On 7 April, the Court of Justice of the European Union (CJEU) ruled in favour of passengers on a delayed flight so that they can claim compensation from a non-EU air carrier when it operates the entire flight on behalf of an EU airline.
Three passengers who made a single booking with Lufthansa for a flight from Brussels (Belgium) to San Jose (United States), with a stopover in Newark (United States).
The flight was operated entirely by United Airlines, a US-based carrier. Passengers arrived at their final destination 223 minutes late. Happy Flights, to which the passengers had transferred their claims, brought an action before the Dutch Business Court in Brussels for compensation from United Airlines, invoking the applicability of the European regulation on air passengers’ rights.
As the Court points out, a flight with one or more connections which have been the subject of a single booking forms a package for the purposes of the right to compensation for passengers established by EU law.
The CJEU also states that the non-EU air carrier (United Airlines) which has not concluded a contract of carriage with the passengers, but which has operated the flight, may be obliged to pay compensation to the passengers. The carrier which, in the context of its passenger transport activity, decides to operate a particular flight, including the fixing of the itinerary, is the operating air carrier. That carrier is deemed to act on behalf of the contracting carrier (Lufthansa). The Court points out, however, that the operating air carrier (United Airlines), which is obliged to compensate passengers, retains the right to claim compensation from any other person, including third parties, in accordance with the applicable national law.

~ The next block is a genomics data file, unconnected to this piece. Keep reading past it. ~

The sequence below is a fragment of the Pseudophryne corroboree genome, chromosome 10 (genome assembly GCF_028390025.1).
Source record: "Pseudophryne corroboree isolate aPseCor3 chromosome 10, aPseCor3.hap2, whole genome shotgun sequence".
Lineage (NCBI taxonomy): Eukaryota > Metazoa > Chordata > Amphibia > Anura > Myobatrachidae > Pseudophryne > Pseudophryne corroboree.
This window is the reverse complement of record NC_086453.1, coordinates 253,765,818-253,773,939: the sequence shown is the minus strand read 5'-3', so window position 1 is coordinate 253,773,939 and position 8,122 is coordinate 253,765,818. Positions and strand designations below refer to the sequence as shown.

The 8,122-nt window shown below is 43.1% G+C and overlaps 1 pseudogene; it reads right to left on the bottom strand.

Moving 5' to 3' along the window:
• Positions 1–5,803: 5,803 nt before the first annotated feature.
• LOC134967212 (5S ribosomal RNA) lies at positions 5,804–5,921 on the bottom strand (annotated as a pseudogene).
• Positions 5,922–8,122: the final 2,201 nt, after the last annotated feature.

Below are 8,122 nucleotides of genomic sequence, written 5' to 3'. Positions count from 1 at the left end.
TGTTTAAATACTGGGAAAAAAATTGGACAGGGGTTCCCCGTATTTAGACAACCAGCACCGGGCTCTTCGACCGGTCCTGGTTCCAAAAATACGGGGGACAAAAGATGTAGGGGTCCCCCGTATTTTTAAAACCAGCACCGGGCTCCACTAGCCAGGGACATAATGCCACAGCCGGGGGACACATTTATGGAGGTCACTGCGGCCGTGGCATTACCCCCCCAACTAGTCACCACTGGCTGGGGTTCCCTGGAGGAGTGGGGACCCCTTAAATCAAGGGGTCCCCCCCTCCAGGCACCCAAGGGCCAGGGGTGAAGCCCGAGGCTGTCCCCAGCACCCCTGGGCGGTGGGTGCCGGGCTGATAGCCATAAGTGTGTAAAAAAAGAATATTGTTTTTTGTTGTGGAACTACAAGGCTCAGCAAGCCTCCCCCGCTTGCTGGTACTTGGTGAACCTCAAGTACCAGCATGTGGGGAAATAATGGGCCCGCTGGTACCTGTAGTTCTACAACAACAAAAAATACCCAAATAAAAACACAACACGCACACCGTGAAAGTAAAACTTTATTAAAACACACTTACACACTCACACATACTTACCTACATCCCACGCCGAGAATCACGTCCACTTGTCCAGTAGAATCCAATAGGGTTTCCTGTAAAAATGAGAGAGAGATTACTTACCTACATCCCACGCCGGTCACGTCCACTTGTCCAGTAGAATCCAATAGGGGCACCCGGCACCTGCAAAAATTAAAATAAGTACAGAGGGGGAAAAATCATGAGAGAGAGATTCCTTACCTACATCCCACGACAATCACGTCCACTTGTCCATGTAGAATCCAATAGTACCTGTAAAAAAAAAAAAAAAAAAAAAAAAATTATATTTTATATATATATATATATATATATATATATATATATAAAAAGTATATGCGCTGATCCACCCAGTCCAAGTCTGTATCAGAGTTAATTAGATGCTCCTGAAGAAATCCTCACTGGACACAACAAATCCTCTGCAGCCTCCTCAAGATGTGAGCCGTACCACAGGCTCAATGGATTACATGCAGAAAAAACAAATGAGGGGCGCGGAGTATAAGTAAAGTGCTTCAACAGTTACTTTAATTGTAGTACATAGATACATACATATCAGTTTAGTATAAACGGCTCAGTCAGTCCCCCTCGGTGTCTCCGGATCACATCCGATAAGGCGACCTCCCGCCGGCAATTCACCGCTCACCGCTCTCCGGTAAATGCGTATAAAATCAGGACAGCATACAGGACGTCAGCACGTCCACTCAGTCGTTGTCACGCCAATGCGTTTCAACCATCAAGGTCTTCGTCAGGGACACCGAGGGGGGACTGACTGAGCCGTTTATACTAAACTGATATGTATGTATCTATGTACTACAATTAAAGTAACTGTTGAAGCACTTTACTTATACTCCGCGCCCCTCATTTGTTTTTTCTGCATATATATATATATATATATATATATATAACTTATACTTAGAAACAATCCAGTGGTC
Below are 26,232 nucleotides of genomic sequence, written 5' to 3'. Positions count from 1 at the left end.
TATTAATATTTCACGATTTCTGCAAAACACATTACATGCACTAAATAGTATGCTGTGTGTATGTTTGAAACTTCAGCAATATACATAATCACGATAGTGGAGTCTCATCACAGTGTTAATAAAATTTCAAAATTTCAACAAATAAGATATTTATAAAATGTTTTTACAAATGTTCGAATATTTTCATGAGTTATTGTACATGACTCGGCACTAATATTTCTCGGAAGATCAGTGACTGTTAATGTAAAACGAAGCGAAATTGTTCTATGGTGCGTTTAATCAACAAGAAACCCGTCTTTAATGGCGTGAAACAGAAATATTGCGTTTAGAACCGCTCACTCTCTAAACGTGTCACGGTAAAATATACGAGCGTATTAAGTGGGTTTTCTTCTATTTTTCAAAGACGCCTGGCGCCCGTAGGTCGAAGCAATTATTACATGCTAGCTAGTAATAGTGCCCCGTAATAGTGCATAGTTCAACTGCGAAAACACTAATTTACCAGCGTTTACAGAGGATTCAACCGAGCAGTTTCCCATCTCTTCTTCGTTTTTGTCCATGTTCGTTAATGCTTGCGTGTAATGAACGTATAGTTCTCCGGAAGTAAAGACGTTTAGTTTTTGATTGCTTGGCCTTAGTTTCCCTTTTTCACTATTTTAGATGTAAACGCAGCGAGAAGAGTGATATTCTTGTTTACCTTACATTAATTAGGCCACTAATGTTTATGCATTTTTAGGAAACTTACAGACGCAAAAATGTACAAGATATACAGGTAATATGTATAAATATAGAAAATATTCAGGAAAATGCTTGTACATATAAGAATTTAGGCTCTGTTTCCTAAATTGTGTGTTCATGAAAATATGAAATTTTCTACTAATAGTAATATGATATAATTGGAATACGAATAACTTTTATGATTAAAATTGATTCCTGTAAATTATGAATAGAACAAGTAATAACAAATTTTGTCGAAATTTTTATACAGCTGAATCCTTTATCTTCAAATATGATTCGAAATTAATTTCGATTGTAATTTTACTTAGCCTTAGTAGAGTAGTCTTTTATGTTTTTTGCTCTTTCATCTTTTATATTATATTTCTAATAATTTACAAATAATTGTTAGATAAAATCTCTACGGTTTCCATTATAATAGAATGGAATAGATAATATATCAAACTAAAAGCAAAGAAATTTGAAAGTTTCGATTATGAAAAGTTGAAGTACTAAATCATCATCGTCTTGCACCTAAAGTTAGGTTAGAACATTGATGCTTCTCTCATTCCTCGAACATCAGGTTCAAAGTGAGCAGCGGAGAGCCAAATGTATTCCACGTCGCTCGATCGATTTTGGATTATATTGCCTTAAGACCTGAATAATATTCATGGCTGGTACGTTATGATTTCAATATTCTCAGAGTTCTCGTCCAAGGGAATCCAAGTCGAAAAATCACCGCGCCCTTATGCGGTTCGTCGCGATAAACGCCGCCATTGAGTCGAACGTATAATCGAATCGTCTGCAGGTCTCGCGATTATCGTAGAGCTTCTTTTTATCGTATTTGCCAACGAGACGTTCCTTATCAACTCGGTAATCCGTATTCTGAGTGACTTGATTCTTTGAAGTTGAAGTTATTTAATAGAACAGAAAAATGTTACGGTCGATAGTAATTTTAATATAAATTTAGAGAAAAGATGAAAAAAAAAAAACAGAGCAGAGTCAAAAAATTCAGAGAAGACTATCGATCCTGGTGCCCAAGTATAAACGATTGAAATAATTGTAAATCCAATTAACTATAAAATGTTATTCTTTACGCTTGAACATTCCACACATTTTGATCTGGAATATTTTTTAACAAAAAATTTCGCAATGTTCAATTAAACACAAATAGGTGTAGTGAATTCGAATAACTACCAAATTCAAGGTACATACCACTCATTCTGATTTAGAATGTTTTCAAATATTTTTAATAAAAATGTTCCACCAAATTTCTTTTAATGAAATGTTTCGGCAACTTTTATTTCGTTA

A flight with a direct connection falls within the scope of the regulation because the passengers started their journey from an airport located in a Member State.
It adds that that applicability criterion does not undermine the conditions for the application of the principle of complete and exclusive sovereignty of a State over its airspace.
More information: Curia